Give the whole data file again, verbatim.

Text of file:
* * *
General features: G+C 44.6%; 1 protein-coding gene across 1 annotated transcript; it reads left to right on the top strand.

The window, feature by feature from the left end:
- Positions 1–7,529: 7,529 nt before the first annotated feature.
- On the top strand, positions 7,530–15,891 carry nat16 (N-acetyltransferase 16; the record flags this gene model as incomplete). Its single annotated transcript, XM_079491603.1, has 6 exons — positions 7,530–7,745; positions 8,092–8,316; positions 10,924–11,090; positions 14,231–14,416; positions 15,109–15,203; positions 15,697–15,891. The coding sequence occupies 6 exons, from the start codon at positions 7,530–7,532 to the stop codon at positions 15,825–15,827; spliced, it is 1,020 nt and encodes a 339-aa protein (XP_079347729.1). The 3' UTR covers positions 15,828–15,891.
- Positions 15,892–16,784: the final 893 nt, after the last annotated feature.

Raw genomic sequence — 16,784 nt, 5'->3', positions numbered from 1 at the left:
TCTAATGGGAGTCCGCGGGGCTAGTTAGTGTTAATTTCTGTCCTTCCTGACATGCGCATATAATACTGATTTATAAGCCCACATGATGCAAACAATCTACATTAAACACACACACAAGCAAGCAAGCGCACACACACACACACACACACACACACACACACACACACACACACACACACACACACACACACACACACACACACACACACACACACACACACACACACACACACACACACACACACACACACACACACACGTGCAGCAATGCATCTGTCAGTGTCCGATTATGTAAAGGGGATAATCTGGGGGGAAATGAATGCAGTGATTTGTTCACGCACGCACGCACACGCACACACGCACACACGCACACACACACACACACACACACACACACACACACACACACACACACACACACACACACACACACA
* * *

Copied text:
General features: G+C 44.6%; 1 protein-coding gene across 1 annotated transcript; it reads left to right on the top strand.

The window, feature by feature from the left end:
- Positions 1–7,529: 7,529 nt before the first annotated feature.
- On the top strand, positions 7,530–15,891 carry nat16 (N-acetyltransferase 16; the record flags this gene model as incomplete). Its single annotated transcript, XM_079491603.1, has 6 exons — positions 7,530–7,745; positions 8,092–8,316; positions 10,924–11,090; positions 14,231–14,416; positions 15,109–15,203; positions 15,697–15,891. The coding sequence occupies 6 exons, from the start codon at positions 7,530–7,532 to the stop codon at positions 15,825–15,827; spliced, it is 1,020 nt and encodes a 339-aa protein (XP_079347729.1). The 3' UTR covers positions 15,828–15,891.
- Positions 15,892–16,784: the final 893 nt, after the last annotated feature.

Raw genomic sequence — 16,784 nt, 5'->3', positions numbered from 1 at the left:
TCTAATGGGAGTCCGCGGGGCTAGTTAGTGTTAATTTCTGTCCTTCCTGACATGCGCATATAATACTGATTTATAAGCCCACATGATGCAAACAATCTACATTAAACACACACACAAGCAAGCAAGCGCACACACACACACACACACACACACACACACACACACACACACACACACACACACACACACACACACACACACACACACACACACACACACACACACACACACACACACACACACACACACACACACACACGTGCAGCAATGCATCTGTCAGTGTCCGATTATGTAAAGGGGATAATCTGGGGGGAAATGAATGCAGTGATTTGTTCACGCACGCACGCACACGCACACACGCACACACGCACACACACACACACACACACACACACACACACACACACACACACACACACACACACACACACACA